LR

  3. Laura,

    I think your performance art/”artist” comparison works well, because it raises the question of the social institutions that are enforcing access to a particular activity: e.g., why should art only be found in museums, especially when the stuff found there was not intended for such displays? etc. etc.

    I’ve been following the debates between professional journalists and bloggers pretty carefully, and there’s an interesting anti-expert dimension to much of the best stuff, which runs rings around the conventional products of journalism. And yet, as Carrie points out, we don’t want an “anything goes” atmosphere.

    But blogging interests me because it’s an aggressively communal discursive space, and much of the excitement involves the fact that it resists the usual strategies of commodification or professionalization.

  4. Laura Rosenthal

    I’m sure this has been theorized somewhere in more sophisticated ways than I can do here. I agree that blogs in some ways avoid commodification and professionalization, but at the same time a blog that is not anonymous will surely shape one’s professional profile, although maybe in very small ways. There was a spate of articles a while back in the Chronicle about job candidates and the danger of blogging.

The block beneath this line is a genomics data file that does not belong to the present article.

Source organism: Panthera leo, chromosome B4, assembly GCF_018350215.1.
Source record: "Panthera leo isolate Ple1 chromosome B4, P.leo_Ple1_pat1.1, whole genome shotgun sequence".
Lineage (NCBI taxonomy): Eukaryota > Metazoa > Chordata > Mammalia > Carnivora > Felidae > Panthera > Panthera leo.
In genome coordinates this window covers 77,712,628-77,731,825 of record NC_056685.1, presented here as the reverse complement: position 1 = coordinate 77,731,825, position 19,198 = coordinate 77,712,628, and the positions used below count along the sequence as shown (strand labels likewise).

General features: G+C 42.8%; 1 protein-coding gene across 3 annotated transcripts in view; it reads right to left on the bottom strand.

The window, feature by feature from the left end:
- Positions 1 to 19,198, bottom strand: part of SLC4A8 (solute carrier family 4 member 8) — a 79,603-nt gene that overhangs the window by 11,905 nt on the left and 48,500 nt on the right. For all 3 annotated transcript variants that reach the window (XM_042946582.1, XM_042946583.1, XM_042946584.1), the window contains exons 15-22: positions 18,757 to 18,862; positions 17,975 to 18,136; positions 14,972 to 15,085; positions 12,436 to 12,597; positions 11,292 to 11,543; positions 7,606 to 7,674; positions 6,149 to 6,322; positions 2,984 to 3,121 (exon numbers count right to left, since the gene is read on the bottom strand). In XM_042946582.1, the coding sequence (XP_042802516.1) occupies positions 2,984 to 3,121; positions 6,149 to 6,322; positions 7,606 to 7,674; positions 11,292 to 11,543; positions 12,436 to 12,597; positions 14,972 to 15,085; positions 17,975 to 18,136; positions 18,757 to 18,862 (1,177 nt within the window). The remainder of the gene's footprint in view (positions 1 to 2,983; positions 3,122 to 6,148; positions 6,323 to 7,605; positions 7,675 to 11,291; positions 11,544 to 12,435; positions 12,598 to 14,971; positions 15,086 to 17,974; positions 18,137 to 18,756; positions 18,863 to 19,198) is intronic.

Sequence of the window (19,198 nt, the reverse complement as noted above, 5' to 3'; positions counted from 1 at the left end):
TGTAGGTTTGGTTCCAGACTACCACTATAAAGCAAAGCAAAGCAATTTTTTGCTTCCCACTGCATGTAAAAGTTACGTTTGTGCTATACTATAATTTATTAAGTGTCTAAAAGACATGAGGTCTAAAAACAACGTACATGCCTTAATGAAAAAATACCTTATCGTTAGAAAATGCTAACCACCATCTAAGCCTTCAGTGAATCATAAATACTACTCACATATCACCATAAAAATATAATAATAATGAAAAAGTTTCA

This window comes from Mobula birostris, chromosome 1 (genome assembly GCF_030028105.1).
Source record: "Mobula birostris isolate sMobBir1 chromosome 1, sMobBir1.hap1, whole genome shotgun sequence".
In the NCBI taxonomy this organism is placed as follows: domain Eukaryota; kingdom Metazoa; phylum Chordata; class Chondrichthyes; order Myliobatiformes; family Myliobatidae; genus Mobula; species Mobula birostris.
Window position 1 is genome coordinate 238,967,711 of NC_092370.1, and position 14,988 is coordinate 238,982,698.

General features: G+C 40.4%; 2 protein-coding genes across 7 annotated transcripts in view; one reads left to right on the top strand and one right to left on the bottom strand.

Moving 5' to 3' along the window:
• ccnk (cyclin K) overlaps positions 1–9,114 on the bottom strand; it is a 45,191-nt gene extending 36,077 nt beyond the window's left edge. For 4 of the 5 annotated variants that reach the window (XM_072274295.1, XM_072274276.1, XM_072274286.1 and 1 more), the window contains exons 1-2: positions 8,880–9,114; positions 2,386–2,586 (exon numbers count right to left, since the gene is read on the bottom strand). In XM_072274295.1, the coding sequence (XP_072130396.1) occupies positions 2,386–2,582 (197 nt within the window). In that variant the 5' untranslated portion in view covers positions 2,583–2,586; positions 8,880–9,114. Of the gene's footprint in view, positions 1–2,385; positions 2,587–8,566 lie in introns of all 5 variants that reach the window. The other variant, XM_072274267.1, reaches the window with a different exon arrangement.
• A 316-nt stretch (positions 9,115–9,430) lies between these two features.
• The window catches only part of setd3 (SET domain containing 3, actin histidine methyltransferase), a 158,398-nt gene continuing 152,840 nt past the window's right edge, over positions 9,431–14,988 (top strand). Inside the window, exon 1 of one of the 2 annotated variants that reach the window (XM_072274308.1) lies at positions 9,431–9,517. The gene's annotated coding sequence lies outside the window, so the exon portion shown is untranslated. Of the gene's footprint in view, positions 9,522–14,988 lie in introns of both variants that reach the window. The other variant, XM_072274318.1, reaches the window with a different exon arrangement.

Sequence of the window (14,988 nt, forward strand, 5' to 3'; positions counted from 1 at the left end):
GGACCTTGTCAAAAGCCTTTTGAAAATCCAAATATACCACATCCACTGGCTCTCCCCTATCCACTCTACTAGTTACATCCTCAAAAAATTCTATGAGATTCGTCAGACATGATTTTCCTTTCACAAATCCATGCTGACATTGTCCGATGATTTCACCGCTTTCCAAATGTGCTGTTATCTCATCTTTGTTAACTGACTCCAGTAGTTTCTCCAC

Yet I think lack of anonymity and an exterior professional context curtail the “anything goes” possibility in a good way. At the same time, there is, as you point out Dave, more space for communal thought and experimentation. It also, as this blog has shown, can be a good place to think about teaching and about new work that comes out in a more free-flowing atmosphere.

  5. David Mazella